If you frequently visit personal or non-commercial websites, you’ve probably noticed the small badges at their footers announcing “W3C valid HTML / XHTML / CSS”. Some web developers strongly argue the merits of standard-compliant design, as though it has value in and of itself, and some people seeking a new site will boldly insist that it complies with official standards. However, people chasing the conformance badge often lose track of the real objectives of web design: developing useful, attractive tools with the audience in mind.
Standards can be limiting.
At first, this argument sounds like a whine, issued by developers who can’t be bothered to find ways to work within the new standards. I’m sure many designers were heartbroken when the <marquee> tag didn’t quite make the cut. However, in certain cases, the standards actually DO only provide a subset of the functions developers need, and little recourse. An excellent example of this problem is with the XHTML STRICT spec– the “target” option on links has been removed. You can, therefore, no longer specify a link to open in a new window without either requiring a client-side script, or breaking the spec. Since many sites make use of this feature for user benefit, the standard actually moved the state of the art backwards.
Standards often get misinterpreted
In some situations, the W3C has supplied sample implementations which should clarify how standards are supposed to be implemented. A good example of this is “Amaya“, the obscure browser which serves as a model of how recent HTML specs should work. Sample code is, in theory, the best specification, because it eliminates any ambiguity left in a written guideline. However, not only are many specs without sample implementations, those that do have them are often ignored. This often leads to inconsistent interpretations of the specification, and poor cross-browser compatibility.
An example: Although all major web browsers “support” the CSS standard, only Opera 9 navigates the ACID2 “torture test” page as its designer intended. If your developers write code to the actual CSS spec, they’ll find it looks bizarre in real browsers.
Standards can represent a cop-out for real testing.
A poor designer may try to use the excuse “It’s standard HTML/XHTML/CSS” if you have trouble rendering under a specific browser. He’s blaming the browser because HE chose to ignore compatibility with the real world. This is an unacceptable excuse at any time; the first lesson of web design is that no mainstream browser implements the standards 1000% accurately. Would you trust a car that was built with every part in tolerance, but never test-driven?
Know your audience: Sometimes, standards just don’t work.
The best of modern browsers (IE7, Opera 9, Firefox) generally come within shouting distance of supporting the W3C standards. If you don’t “game” the standards or make excessively complex designs, compatibility is generally good. However, the rules are completely thrown out the window when those aren’t your target market. Internet appliances (WebTV and similar), mobile phones and PDAs, and even just users stuck on specific older browsers can torpedo standards-compliant code instantly. Advanced markup simply goes over their heads, or worse, is interpreted in ways ranging from comical to unusable.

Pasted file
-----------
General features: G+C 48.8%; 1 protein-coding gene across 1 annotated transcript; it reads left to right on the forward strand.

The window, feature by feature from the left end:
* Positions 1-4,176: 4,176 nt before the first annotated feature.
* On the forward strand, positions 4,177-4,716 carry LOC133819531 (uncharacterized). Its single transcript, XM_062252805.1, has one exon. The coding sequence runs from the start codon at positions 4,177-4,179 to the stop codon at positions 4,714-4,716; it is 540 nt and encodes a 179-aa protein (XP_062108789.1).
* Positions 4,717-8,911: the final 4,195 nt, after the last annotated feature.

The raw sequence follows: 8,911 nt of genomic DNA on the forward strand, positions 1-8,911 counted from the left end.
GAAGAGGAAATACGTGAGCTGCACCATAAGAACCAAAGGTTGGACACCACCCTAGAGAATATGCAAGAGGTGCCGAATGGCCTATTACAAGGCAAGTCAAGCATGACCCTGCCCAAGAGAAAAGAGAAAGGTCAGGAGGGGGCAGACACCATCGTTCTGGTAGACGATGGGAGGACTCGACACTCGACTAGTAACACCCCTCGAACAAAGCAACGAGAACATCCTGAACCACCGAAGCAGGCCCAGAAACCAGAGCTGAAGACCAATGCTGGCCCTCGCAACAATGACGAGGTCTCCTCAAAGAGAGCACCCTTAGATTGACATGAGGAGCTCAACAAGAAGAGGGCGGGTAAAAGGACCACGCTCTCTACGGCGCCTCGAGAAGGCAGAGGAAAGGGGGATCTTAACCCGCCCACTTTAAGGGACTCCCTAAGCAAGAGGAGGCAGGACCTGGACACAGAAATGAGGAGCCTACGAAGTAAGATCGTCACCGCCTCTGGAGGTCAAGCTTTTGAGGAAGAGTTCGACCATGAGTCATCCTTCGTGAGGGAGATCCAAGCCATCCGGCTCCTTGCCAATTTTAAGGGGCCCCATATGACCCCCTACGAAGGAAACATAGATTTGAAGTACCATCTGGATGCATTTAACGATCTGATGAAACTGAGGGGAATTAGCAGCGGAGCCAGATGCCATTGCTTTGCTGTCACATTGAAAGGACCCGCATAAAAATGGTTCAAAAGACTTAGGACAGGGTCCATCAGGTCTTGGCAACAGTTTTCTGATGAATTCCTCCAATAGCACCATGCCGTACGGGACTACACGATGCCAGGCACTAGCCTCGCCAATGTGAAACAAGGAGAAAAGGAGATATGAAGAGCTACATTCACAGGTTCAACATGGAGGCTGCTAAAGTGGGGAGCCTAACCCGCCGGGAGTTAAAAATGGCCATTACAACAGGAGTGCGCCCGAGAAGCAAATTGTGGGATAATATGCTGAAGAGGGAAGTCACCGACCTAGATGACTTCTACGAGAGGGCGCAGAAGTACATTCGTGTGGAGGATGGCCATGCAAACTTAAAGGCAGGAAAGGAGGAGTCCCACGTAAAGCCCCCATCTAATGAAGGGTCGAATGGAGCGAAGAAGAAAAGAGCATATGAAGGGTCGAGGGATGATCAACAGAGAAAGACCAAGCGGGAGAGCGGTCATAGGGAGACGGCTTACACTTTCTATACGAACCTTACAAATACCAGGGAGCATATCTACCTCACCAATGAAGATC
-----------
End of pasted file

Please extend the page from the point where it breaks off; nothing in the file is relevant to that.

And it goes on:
Much like newspapers are written to the lowest reading level of their target audience, so webpages must be written to accomodate the buggiest and most primitive browsers they will encounter. If that means IE-specific tags and browser-detection code to keep order, so be it.
Like the United Nations
I have no problems with the standards-setting bodies themselves. They remind me of the United Nations: well-intentioned, but with little actual enforcement power.
Their lack of power comes from two sources:
First, since HTML and CSS have reached an adequate level for most design needs, there’s little that can be offered in new standards to make them worth embracing. There is very little you can render in XHTML that you couldn’t render in HTML 4.0, so why bother changing existing designs and habits to meet XHTML standards unless you have a very specific need?
Second, the real standards are, perfectly honestly, the behaviours of Internet Explorer 6 and 7 and Firefox 1.5 and 2.0. For an eye-opening experience, try surfing with Amaya (mentioned above), and see how many successful commercial sites have chosen to appeal to the real standard, and not the official demonstration of how HTML and CSS are supposed to behave.
What can make standards matter?
Right now, standards-compliance tends to earn you nothing except a feeling of superiority and likely several more billable hours for fixing the tags that actually work in browsers but cause the validator to puke. Instead, standards need to present a clear value-add to the developer and user. If new standards allow developers to easily add desirable effects you couldn’t do before, then browsers will clamor to embrace them and the standards will succeed. May I suggest:
- A tag structure for the definition of nested, collapsible or drop-down menus.
- The ability to have multiple languages or character-encodings in a page, and let the browser display only the relevant ones
- An embedded font system.
People will embrace those standards, because they fit clear design needs, while things like “Now your webpage is valid XML too!” didn’t.